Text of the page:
People often claim they’re lactose intolerant. But few people know for sure because few people have been tested for it.
I am one of those lucky, lucky few. For some reason (sadism?), a doctor subjected me to the test many decades ago. I even lived to tell about it.
And what I have to tell you is this: if you are truly lactose intolerant, the test is a cruel one. The way it works is that you fast overnight and then they take some blood and determine your fasting blood sugar. There are newer tests that don’t involve blood drawing, but they all involve the next step, which is the crucial one as far as I’m concerned: they give you a nice big drink of lactose.
Ever drink a lactose solution? It’s not all that pleasant, but the taste is not really the problem. A huge glass of it—I can’t recall whether it was 12 ounces or 16, but whatever it was it was a lot—can be swilled down even by those who hate milk, as I do. But if you really are lactose intolerant, it means you cannot digest the lactose in it, and there’s an awful lot of lactose in it, and so…well, you figure it out. Suffice to say you become very ill, and the bathroom becomes your very best friend.
Every half hour after ingesting the stuff (or was it every hour?) you return to the lab for another blood drawing. The idea is that if you are actually absorbing the lactose, which is milk sugar, your blood sugar level will rise initially and then fall over time in a certain pattern. This will determine not only whether you are in fact lactose intolerant, but to what degree.
For those of you who don’t know how lactose intolerance works, here’s the scoop:
Most mammals normally cease to produce lactase [the enzyme that digests milk], becoming lactose intolerant, after weaning, but some human populations have developed lactase persistence, in which lactase production continues into adulthood. It is estimated that 75% of adults worldwide show some decrease in lactase activity during adulthood. The frequency of decreased lactase activity ranges from 5% in northern Europe through 71% for Sicily to more than 90% in some African and Asian countries. This distribution is now thought to have been caused by recent natural selection favoring lactase-persistent individuals in cultures in which dairy products are available as a food source.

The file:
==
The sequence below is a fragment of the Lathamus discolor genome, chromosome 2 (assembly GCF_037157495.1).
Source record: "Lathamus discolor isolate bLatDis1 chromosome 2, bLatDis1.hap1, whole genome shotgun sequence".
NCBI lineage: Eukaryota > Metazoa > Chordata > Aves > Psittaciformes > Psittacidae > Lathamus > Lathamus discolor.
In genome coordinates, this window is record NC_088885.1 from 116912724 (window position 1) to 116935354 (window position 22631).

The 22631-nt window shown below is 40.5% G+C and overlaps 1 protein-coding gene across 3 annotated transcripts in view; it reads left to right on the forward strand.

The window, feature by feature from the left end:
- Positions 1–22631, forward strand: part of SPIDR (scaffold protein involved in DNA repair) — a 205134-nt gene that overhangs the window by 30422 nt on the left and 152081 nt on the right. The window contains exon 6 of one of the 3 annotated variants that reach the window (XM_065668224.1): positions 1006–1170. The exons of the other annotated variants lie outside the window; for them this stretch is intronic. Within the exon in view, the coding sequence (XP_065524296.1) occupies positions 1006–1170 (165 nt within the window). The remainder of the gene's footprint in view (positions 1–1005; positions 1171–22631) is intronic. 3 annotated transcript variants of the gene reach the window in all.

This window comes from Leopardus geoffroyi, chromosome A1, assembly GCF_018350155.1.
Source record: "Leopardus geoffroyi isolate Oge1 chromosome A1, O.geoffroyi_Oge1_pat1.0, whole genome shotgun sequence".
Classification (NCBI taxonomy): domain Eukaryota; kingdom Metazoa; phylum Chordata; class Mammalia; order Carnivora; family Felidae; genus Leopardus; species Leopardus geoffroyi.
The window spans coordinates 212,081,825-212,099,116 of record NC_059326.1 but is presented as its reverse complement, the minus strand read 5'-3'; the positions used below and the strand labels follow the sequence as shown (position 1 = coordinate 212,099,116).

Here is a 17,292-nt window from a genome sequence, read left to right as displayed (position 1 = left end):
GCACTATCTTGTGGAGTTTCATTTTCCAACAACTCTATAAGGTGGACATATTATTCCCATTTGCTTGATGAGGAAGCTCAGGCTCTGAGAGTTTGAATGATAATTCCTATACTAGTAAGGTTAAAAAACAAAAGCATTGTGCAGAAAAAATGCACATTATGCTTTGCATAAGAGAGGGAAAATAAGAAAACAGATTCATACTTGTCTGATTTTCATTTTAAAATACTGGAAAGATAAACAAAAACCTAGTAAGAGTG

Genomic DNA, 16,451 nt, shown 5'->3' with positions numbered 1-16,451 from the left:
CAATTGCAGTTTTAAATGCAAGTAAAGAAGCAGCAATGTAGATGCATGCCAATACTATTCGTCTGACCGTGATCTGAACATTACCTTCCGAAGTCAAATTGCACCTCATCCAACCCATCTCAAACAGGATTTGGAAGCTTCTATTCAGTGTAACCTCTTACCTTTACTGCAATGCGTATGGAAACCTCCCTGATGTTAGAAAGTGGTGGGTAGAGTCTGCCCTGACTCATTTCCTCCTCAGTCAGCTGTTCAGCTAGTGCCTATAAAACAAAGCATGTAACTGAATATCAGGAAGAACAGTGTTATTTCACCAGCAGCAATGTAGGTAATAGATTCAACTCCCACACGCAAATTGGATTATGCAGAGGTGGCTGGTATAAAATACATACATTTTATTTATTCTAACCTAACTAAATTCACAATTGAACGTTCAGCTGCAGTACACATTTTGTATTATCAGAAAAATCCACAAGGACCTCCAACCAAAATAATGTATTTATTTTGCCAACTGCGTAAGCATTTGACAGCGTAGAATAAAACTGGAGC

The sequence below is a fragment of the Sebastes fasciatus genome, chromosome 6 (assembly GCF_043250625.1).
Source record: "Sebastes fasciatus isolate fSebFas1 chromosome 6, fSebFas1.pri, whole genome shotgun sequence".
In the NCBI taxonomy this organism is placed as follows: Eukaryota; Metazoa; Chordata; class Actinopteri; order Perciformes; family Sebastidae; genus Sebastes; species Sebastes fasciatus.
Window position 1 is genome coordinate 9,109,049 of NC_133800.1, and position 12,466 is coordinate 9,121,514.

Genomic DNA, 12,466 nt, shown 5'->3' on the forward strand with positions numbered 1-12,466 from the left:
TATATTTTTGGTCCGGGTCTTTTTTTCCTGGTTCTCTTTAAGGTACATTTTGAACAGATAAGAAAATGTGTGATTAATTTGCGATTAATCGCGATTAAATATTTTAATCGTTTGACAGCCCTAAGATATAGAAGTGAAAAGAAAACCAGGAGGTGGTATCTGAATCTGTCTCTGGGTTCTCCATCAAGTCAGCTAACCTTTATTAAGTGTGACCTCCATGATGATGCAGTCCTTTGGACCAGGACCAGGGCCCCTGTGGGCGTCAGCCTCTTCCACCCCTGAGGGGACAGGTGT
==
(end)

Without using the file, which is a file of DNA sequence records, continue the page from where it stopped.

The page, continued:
When my results became available I was told by the doctor that, unlike most people who are lactose intolerant, I had absolutely no rise in blood sugar level, which indicated I am completely lactose intolerant. That is, I don’t seem to be able to squeeze even a smidgeon of lactase out of my gastric spigots. And yet in fact I can ingest a certain amount of ice cream without too much difficulty. Where there’s a will there’s a way, I guess.
The whole thing reminds me of the fact that those who suggest that everyone would do well to eat a certain diet—such as, for example, the so-called “paleo” diet—because humans evolved on that diet are ignoring the many thousands of years of human adaptation and evolution since then. Lactose intolerance is almost unheard-of in northern Europeans, for example, and very common in people of Mediterranean origin. It rises to a high of 80% to 90% of Asians, African-Americans, and Jews.
I always hated milk, anyway, even as a toddler. It tasted so, so…milky. So being lactose intolerant is no biggee for me.